The Books of Our Lives

All of us want to write something that matters.

I don’t know a single person who wakes up in the morning and says “I’m going to write an urban fantasy, just like all the other urban fantasies.”

Over the years of knowing a lot of writers, I’ve heard them talk about “this cool idea” more than once. I’ve never – okay, once, but that writer still isn’t published – heard the “cool idea” being something like “It will illuminate the injustice inherent in the human condition.”

In fact, when writers get together, either online, at cons, or in the case of my family at the dinner table, what we get is something like this “I was thinking of writing a story in this parallel world where street lights are sentient” then come details of characters, the beginning and usually something like “And then they find out they’re aliens.”

Does the street light world reflect the alien illumination cast by an invasive culture? Search me. (Use gloves.) That’s not how writers work. It simply isn’t.

Or rather, it’s not how genre writers work. For all I know there are people who DO sit around (probably in trendy coffee shops) saying something like “Zenith, my friend, I just ache to write a book about the heartbreak of psoriasis. ACHE I tell you!” However, those aren’t the sort of people I’d talk to, and I suspect they’re not the sort of people who write books, you know, with words in them. They just drink coffee and cry into their berets.

So, what point am I trying to make here?

My friend Mike Kabongo, who for his sins is a literary agent, did a post on this subject. I suspect – though he doesn’t say it – he did a post on this subject, because editors want to publish “significant” books and so he has to sell them to publishers as such.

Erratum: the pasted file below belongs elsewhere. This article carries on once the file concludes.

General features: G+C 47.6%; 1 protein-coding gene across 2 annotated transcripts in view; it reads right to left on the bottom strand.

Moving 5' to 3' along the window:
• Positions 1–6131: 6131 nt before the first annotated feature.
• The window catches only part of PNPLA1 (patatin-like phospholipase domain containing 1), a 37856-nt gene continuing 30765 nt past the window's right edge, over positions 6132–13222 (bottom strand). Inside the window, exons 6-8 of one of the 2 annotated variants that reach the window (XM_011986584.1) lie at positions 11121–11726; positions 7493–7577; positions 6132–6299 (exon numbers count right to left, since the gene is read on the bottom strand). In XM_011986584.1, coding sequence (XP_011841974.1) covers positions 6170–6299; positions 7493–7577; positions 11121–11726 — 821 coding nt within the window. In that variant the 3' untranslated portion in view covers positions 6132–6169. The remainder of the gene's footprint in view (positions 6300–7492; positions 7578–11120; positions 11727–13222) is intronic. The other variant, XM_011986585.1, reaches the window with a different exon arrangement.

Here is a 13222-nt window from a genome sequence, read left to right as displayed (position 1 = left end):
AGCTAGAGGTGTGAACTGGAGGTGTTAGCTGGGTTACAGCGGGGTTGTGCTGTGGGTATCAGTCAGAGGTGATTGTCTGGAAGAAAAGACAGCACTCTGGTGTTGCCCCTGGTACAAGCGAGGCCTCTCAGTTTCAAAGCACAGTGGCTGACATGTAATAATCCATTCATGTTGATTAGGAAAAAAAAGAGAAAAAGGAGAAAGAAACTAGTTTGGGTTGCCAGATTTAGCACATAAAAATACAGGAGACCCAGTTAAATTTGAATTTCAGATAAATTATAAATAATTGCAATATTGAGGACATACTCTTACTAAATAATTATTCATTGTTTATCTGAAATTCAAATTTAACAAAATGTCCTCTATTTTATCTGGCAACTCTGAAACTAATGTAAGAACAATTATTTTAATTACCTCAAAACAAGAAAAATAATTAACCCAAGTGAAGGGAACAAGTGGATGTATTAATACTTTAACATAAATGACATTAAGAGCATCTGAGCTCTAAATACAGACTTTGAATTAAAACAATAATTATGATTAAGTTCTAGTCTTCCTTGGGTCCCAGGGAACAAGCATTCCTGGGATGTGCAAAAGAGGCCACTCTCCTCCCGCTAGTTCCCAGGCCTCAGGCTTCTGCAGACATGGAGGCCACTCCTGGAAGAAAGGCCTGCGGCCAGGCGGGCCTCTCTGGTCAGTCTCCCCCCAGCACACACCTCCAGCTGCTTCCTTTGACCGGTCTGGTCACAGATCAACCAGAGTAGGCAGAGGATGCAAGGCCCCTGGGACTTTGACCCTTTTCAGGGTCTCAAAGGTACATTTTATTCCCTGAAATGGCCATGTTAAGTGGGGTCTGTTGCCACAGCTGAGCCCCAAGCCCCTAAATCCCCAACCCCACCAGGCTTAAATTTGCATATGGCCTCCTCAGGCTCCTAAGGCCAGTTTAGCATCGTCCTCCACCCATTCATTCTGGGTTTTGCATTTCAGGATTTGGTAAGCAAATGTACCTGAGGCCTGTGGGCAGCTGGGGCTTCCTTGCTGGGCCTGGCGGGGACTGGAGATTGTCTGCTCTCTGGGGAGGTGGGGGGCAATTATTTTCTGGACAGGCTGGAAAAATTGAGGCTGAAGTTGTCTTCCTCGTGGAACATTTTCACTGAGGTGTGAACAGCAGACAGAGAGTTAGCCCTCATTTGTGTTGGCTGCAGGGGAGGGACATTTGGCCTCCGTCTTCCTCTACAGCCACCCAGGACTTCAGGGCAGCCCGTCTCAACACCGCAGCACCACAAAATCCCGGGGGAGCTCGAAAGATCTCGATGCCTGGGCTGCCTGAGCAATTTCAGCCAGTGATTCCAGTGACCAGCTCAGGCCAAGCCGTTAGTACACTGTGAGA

I don’t envy him his job. In the past I’ve had to sell books to agents (who refused to send them out otherwise) as mind-changing, different, paradigm exploding. For science fiction that’s even more interesting because you can’t say “it’s a space opera and the twist is really in the plot, where it’s revealed that…” For fifteen years no agents would send out my science fiction because “you don’t have any brilliant new scientific idea.”

Okay – deep breath – it’s not that we want to write forgettable books, but most of us don’t get books in a form that we know what the “message” is. I’d argue when books come in that form they tend to end up as screeds and very boring. Beyond that, Mike makes a cogent argument that very few books, ever, change a person’s mind, and that they’re more likely to do so when the person is very young.

Heck, even Heinlein didn’t change my mind on anything with one book. He had a profound influence on my beliefs over time, but each of his books I read just for fun. Yes, they had a central idea. Yes, sometimes I even saw it. But while reading I didn’t care, I just knew it was a rip-roaring adventure I enjoyed. In re-reading I might pick up on the other ideas. And I reread him a lot, because it was a rip roaring adventure I enjoyed. (And my favorite Heinleins don’t have a “breakthrough science idea.” I’m sure other people had done alien mind-controlling invaders and sentient computers before he did.)

The second and more important thing is what I call “publishers thinking they’re Universities.” I.e. they think they can claim critical respectability and significance for genre by claiming the high ground of “message.” But that’s not how it works. Oh, a few of our number will make it over the hill – Umberto Ecco, who not coincidentally, is a philology professor and a few others – but most of the time the moment someone gets to that summit they’re not considered genre. Genre can’t be made respectable, because if it’s respectable it ceases being genre.